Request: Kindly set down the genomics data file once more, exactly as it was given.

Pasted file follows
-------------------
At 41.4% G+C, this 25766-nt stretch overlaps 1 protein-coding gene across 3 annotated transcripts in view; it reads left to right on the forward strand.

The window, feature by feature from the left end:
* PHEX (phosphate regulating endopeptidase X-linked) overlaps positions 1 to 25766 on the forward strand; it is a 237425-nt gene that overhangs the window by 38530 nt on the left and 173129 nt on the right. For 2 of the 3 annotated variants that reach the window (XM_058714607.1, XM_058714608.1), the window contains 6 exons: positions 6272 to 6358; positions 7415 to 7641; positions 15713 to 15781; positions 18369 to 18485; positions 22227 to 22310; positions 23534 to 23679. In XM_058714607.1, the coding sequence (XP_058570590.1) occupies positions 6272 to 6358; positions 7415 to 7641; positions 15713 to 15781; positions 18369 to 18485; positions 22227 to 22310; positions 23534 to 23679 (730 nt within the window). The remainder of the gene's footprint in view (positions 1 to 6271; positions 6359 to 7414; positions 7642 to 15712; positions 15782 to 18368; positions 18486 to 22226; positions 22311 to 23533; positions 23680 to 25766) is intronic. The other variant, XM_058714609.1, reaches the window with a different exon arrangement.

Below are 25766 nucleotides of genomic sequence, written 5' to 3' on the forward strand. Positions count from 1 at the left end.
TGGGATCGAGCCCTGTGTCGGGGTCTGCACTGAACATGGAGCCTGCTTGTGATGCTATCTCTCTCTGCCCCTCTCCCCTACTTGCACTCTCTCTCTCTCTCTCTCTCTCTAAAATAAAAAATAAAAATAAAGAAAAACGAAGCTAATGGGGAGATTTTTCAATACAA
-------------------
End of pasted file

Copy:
At 41.4% G+C, this 25766-nt stretch overlaps 1 protein-coding gene across 3 annotated transcripts in view; it reads left to right on the forward strand.

The window, feature by feature from the left end:
* PHEX (phosphate regulating endopeptidase X-linked) overlaps positions 1 to 25766 on the forward strand; it is a 237425-nt gene that overhangs the window by 38530 nt on the left and 173129 nt on the right. For 2 of the 3 annotated variants that reach the window (XM_058714607.1, XM_058714608.1), the window contains 6 exons: positions 6272 to 6358; positions 7415 to 7641; positions 15713 to 15781; positions 18369 to 18485; positions 22227 to 22310; positions 23534 to 23679. In XM_058714607.1, the coding sequence (XP_058570590.1) occupies positions 6272 to 6358; positions 7415 to 7641; positions 15713 to 15781; positions 18369 to 18485; positions 22227 to 22310; positions 23534 to 23679 (730 nt within the window). The remainder of the gene's footprint in view (positions 1 to 6271; positions 6359 to 7414; positions 7642 to 15712; positions 15782 to 18368; positions 18486 to 22226; positions 22311 to 23533; positions 23680 to 25766) is intronic. The other variant, XM_058714609.1, reaches the window with a different exon arrangement.

Below are 25766 nucleotides of genomic sequence, written 5' to 3' on the forward strand. Positions count from 1 at the left end.
TGGGATCGAGCCCTGTGTCGGGGTCTGCACTGAACATGGAGCCTGCTTGTGATGCTATCTCTCTCTGCCCCTCTCCCCTACTTGCACTCTCTCTCTCTCTCTCTCTCTCTAAAATAAAAAATAAAAATAAAGAAAAACGAAGCTAATGGGGAGATTTTTCAATACAA